Austin, Texas Residents Respond To Kim Jong-Un’s Bizarre Nuke Threat


A map in Kim Jong-Un‘s North Korean war room shows a map of the US mainland with targets for missile strikes like Hawaii, Los Angeles, Washington, DC and, um, Austin. Yeah, Austin. Seriously.

If you’re a crazy mad dictator, attacks on places of military importance like Hawaii make sense. An attack on an important center of commerce like Los Angeles makes sense. Disrupting order in the nation’s capital makes even more sense but bombing the home of the South by Southwest conference?

Austin residents are baffled by the news that their city is on the kill list of the reclusive North Korean communist. One resident told the Fort Worth Star-Telegram that Kim must want to “wreck a couple of music festivals.”

Austin Mayor Lee Leffingwell has said that the local authorities are watching the situation closely but “they do not believe the threats are credible at this time.”

A foreign affairs expert at the University of Texas downplayed the concerns about an attack on Austin saying that though the choice of Austin is surprising the threat isn’t from North Korea isn’t very real.

“They have no serious threatening capability to the United States’ mainland,” said Jeremi Suri, Mack Brown Distinguished Chair for Leadership in Global Affairs at the University of Texas.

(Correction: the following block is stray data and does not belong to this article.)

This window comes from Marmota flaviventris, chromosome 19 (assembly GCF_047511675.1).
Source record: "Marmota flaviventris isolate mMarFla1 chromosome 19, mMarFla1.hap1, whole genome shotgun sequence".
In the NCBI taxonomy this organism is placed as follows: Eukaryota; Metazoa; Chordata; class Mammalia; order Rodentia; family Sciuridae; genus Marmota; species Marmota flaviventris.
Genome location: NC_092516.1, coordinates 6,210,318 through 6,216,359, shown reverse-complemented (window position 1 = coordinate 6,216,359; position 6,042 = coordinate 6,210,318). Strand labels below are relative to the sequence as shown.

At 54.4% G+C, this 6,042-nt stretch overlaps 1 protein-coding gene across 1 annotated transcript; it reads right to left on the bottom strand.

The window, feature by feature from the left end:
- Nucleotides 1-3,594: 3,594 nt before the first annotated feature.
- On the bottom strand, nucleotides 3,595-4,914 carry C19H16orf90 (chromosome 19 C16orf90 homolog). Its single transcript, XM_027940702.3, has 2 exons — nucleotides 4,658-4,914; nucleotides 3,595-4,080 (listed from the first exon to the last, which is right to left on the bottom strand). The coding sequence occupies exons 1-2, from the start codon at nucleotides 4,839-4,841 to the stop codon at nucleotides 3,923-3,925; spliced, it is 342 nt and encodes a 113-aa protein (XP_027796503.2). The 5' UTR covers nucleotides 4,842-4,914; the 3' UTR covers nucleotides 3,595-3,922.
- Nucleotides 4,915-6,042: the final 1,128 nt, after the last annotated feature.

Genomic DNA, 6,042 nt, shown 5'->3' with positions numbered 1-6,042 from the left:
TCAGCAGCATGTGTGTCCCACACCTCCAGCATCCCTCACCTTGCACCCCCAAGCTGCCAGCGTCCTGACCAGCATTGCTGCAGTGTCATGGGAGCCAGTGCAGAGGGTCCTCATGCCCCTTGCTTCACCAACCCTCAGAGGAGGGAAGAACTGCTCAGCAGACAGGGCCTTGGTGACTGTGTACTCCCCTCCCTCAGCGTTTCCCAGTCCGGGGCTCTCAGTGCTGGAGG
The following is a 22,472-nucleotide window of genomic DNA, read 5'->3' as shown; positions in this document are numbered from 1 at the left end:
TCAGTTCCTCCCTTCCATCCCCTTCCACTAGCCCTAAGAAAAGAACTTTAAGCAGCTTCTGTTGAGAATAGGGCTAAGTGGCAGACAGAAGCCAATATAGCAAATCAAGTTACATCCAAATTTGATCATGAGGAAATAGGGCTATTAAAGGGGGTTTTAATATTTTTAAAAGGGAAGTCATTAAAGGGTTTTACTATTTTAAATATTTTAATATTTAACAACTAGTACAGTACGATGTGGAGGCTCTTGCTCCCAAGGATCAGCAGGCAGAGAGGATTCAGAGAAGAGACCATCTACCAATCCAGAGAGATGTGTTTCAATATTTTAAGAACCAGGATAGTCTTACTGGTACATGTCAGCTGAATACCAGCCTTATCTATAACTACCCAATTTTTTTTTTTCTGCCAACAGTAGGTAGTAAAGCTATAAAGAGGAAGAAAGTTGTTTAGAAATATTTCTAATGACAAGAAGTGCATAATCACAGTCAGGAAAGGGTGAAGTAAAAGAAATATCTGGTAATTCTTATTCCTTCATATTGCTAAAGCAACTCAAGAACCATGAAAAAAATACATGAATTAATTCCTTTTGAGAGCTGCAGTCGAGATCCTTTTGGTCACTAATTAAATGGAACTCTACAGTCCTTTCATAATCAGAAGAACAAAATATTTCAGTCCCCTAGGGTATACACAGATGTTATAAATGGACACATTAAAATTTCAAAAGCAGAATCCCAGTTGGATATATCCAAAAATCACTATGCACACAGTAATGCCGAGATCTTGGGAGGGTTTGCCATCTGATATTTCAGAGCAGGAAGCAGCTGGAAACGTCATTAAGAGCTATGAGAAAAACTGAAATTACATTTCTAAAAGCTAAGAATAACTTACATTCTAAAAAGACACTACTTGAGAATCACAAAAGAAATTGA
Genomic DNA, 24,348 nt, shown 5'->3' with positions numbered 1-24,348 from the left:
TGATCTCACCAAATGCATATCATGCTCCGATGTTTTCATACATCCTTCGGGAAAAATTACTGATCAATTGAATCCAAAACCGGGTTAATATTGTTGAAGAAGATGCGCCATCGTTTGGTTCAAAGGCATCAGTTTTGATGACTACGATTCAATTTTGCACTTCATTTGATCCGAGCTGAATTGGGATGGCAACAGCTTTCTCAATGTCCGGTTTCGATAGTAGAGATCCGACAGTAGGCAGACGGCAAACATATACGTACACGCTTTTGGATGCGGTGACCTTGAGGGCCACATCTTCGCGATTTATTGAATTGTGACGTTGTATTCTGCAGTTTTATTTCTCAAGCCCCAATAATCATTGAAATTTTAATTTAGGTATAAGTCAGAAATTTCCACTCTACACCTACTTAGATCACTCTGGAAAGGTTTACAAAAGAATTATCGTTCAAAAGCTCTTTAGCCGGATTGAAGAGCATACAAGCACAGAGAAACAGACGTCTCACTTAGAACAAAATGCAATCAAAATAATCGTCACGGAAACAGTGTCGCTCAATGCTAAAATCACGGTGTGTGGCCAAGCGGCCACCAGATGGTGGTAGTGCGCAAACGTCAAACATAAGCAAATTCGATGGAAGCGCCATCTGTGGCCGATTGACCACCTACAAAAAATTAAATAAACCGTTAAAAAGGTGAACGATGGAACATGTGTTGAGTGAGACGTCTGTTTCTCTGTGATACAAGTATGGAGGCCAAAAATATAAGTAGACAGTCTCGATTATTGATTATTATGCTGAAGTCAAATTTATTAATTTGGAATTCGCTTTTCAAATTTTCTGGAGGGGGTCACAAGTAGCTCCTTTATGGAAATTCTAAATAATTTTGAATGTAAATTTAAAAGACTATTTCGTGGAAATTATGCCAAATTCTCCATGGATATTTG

The choice of Austin isn’t totally surprising though because of its place as a major cultural hub and the presence of a company with deep South Korean ties, Samsung, says Suri.

“Austin has a lot of international cache. It’s seen as a center of music, as a center of exciting technology, and they want to show they can threaten that. They want to show that they can do something to get attention,” said Suri.

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Garrett Quinn is the author of the Less is More blog on and a frequent contributor to TV and radio in the Boston market. He covered the 2012 presidential campaign for Reason Magazine, particularly the campaign of Libertarian Party nominee Gary Johnson.